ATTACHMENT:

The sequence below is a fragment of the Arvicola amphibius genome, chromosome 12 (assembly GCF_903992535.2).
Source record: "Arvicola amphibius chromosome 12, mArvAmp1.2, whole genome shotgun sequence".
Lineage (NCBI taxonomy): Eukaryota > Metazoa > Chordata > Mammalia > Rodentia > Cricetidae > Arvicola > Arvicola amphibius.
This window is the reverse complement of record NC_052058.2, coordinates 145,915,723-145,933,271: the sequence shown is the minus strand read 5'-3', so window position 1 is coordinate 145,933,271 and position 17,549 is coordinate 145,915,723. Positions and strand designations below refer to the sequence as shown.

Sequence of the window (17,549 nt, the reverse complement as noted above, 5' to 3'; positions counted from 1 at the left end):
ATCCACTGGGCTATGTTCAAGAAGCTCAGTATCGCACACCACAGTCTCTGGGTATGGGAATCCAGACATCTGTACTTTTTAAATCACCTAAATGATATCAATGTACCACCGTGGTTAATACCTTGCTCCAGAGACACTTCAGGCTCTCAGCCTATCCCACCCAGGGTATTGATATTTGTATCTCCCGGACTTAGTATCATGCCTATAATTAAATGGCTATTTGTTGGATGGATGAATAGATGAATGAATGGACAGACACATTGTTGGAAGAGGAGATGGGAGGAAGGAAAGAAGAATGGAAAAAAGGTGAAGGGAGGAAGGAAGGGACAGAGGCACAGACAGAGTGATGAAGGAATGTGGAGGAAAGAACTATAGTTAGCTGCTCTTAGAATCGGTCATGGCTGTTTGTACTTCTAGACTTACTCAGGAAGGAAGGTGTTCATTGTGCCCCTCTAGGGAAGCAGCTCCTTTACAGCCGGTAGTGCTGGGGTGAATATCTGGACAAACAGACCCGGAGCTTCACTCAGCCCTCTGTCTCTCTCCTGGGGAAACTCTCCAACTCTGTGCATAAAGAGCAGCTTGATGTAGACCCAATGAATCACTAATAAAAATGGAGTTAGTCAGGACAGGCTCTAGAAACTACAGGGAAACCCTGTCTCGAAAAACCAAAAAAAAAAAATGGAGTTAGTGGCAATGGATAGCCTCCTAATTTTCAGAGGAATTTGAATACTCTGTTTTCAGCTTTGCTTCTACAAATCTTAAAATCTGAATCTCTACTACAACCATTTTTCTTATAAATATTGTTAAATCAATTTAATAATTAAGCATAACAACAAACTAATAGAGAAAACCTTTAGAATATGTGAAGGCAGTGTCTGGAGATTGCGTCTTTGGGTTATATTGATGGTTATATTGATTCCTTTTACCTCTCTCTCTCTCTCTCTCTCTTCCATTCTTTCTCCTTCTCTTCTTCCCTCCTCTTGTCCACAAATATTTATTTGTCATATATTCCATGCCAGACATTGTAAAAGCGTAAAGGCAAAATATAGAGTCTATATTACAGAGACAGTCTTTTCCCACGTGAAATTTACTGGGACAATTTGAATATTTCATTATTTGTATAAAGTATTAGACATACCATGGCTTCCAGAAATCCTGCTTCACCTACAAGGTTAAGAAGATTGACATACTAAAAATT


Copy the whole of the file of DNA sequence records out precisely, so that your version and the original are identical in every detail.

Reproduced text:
The sequence below is a fragment of the Arvicola amphibius genome, chromosome 12 (assembly GCF_903992535.2).
Source record: "Arvicola amphibius chromosome 12, mArvAmp1.2, whole genome shotgun sequence".
Lineage (NCBI taxonomy): Eukaryota > Metazoa > Chordata > Mammalia > Rodentia > Cricetidae > Arvicola > Arvicola amphibius.
This window is the reverse complement of record NC_052058.2, coordinates 145,915,723-145,933,271: the sequence shown is the minus strand read 5'-3', so window position 1 is coordinate 145,933,271 and position 17,549 is coordinate 145,915,723. Positions and strand designations below refer to the sequence as shown.

Sequence of the window (17,549 nt, the reverse complement as noted above, 5' to 3'; positions counted from 1 at the left end):
ATCCACTGGGCTATGTTCAAGAAGCTCAGTATCGCACACCACAGTCTCTGGGTATGGGAATCCAGACATCTGTACTTTTTAAATCACCTAAATGATATCAATGTACCACCGTGGTTAATACCTTGCTCCAGAGACACTTCAGGCTCTCAGCCTATCCCACCCAGGGTATTGATATTTGTATCTCCCGGACTTAGTATCATGCCTATAATTAAATGGCTATTTGTTGGATGGATGAATAGATGAATGAATGGACAGACACATTGTTGGAAGAGGAGATGGGAGGAAGGAAAGAAGAATGGAAAAAAGGTGAAGGGAGGAAGGAAGGGACAGAGGCACAGACAGAGTGATGAAGGAATGTGGAGGAAAGAACTATAGTTAGCTGCTCTTAGAATCGGTCATGGCTGTTTGTACTTCTAGACTTACTCAGGAAGGAAGGTGTTCATTGTGCCCCTCTAGGGAAGCAGCTCCTTTACAGCCGGTAGTGCTGGGGTGAATATCTGGACAAACAGACCCGGAGCTTCACTCAGCCCTCTGTCTCTCTCCTGGGGAAACTCTCCAACTCTGTGCATAAAGAGCAGCTTGATGTAGACCCAATGAATCACTAATAAAAATGGAGTTAGTCAGGACAGGCTCTAGAAACTACAGGGAAACCCTGTCTCGAAAAACCAAAAAAAAAAAATGGAGTTAGTGGCAATGGATAGCCTCCTAATTTTCAGAGGAATTTGAATACTCTGTTTTCAGCTTTGCTTCTACAAATCTTAAAATCTGAATCTCTACTACAACCATTTTTCTTATAAATATTGTTAAATCAATTTAATAATTAAGCATAACAACAAACTAATAGAGAAAACCTTTAGAATATGTGAAGGCAGTGTCTGGAGATTGCGTCTTTGGGTTATATTGATGGTTATATTGATTCCTTTTACCTCTCTCTCTCTCTCTCTCTCTTCCATTCTTTCTCCTTCTCTTCTTCCCTCCTCTTGTCCACAAATATTTATTTGTCATATATTCCATGCCAGACATTGTAAAAGCGTAAAGGCAAAATATAGAGTCTATATTACAGAGACAGTCTTTTCCCACGTGAAATTTACTGGGACAATTTGAATATTTCATTATTTGTATAAAGTATTAGACATACCATGGCTTCCAGAAATCCTGCTTCACCTACAAGGTTAAGAAGATTGACATACTAAAAATT